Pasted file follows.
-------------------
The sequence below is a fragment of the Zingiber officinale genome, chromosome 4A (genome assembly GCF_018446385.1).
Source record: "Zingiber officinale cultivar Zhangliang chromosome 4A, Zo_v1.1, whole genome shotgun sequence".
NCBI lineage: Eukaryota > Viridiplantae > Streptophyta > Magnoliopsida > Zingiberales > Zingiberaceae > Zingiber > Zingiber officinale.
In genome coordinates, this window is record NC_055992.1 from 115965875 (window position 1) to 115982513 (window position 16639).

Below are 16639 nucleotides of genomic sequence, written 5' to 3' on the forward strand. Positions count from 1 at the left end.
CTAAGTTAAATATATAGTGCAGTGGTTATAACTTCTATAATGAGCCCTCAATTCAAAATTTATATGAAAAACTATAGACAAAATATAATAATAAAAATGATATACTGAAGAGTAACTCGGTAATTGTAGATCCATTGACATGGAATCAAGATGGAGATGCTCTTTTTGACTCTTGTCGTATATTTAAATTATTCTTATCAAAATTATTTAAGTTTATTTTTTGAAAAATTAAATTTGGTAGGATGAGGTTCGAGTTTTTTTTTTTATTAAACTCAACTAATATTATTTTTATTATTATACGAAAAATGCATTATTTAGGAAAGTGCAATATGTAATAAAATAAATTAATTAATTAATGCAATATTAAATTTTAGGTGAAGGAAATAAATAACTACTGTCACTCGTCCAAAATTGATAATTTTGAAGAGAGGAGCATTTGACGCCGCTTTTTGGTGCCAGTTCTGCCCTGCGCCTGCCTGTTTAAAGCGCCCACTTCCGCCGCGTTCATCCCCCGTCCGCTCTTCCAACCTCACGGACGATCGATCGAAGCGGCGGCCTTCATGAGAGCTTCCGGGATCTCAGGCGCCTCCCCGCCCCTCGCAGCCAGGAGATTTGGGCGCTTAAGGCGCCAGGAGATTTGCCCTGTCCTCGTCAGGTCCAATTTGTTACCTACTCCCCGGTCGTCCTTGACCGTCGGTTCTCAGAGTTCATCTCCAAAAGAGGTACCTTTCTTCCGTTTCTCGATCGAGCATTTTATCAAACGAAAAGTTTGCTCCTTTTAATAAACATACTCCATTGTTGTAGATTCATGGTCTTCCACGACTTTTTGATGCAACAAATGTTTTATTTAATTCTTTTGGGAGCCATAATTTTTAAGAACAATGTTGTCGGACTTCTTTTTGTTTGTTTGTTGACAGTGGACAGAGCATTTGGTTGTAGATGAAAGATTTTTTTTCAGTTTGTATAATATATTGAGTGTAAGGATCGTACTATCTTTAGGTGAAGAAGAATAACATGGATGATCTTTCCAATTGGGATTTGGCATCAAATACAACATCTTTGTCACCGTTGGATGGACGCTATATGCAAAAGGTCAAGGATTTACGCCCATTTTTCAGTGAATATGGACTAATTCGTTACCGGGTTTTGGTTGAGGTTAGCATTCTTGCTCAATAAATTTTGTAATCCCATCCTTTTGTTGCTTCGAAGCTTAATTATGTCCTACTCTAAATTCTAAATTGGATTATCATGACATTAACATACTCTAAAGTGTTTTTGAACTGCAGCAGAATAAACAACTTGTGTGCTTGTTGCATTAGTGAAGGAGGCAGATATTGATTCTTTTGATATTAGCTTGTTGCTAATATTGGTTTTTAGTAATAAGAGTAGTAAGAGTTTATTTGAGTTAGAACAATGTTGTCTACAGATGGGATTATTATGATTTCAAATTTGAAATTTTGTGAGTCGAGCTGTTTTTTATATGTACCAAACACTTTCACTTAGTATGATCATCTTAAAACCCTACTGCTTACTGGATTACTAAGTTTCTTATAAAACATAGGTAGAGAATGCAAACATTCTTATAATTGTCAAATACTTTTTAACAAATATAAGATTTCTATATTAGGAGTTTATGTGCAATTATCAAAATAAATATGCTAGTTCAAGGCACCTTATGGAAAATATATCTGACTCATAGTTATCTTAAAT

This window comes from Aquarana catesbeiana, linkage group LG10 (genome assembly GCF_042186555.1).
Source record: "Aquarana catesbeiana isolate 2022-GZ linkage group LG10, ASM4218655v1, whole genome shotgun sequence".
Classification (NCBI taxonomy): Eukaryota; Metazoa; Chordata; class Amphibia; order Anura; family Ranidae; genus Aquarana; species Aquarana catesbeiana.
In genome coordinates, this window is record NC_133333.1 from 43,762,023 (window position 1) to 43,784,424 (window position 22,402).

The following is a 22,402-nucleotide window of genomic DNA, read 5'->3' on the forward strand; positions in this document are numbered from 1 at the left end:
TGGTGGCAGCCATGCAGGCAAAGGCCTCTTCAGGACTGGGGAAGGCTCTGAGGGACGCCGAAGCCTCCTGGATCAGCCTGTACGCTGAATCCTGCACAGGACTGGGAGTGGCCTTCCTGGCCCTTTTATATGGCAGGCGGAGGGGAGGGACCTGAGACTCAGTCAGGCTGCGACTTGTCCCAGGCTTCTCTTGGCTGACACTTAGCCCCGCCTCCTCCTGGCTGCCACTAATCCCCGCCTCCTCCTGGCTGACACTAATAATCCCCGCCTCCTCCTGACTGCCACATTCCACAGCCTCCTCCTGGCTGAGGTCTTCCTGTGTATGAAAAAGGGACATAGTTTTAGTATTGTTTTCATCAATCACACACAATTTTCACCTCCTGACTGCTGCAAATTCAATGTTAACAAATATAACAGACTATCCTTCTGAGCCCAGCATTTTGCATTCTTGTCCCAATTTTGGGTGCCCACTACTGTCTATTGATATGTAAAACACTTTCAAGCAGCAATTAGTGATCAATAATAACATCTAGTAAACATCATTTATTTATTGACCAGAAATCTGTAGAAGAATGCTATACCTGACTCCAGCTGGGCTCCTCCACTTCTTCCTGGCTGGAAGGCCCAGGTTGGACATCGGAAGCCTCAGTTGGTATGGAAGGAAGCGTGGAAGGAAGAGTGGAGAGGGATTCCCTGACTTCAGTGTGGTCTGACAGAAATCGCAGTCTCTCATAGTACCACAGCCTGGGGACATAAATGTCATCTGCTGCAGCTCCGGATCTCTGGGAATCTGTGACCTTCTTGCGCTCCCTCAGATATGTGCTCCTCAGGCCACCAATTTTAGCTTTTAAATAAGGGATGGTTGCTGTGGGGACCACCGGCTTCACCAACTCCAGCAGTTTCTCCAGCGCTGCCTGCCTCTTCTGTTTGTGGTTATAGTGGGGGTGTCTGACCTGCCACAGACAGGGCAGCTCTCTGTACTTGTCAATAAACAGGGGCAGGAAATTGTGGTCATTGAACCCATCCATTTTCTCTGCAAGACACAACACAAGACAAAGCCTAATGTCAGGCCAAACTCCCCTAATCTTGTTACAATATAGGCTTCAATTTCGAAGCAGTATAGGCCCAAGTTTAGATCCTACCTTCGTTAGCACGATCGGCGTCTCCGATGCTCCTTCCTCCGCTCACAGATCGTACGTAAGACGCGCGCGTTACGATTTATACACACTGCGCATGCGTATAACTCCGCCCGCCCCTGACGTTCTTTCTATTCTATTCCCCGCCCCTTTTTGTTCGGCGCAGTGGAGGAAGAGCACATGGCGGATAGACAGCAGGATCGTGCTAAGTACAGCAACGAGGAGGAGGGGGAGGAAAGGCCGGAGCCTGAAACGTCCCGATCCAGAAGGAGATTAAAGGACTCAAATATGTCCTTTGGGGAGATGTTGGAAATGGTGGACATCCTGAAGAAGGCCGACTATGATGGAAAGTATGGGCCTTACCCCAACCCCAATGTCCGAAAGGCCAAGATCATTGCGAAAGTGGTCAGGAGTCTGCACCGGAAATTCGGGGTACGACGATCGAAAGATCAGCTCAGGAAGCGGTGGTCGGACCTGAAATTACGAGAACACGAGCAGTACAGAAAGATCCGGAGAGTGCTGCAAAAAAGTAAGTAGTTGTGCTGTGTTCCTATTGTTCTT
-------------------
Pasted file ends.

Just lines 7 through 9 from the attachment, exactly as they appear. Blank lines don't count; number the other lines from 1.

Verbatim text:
This window comes from Aquarana catesbeiana, linkage group LG10 (genome assembly GCF_042186555.1).
Source record: "Aquarana catesbeiana isolate 2022-GZ linkage group LG10, ASM4218655v1, whole genome shotgun sequence".
Classification (NCBI taxonomy): Eukaryota; Metazoa; Chordata; class Amphibia; order Anura; family Ranidae; genus Aquarana; species Aquarana catesbeiana.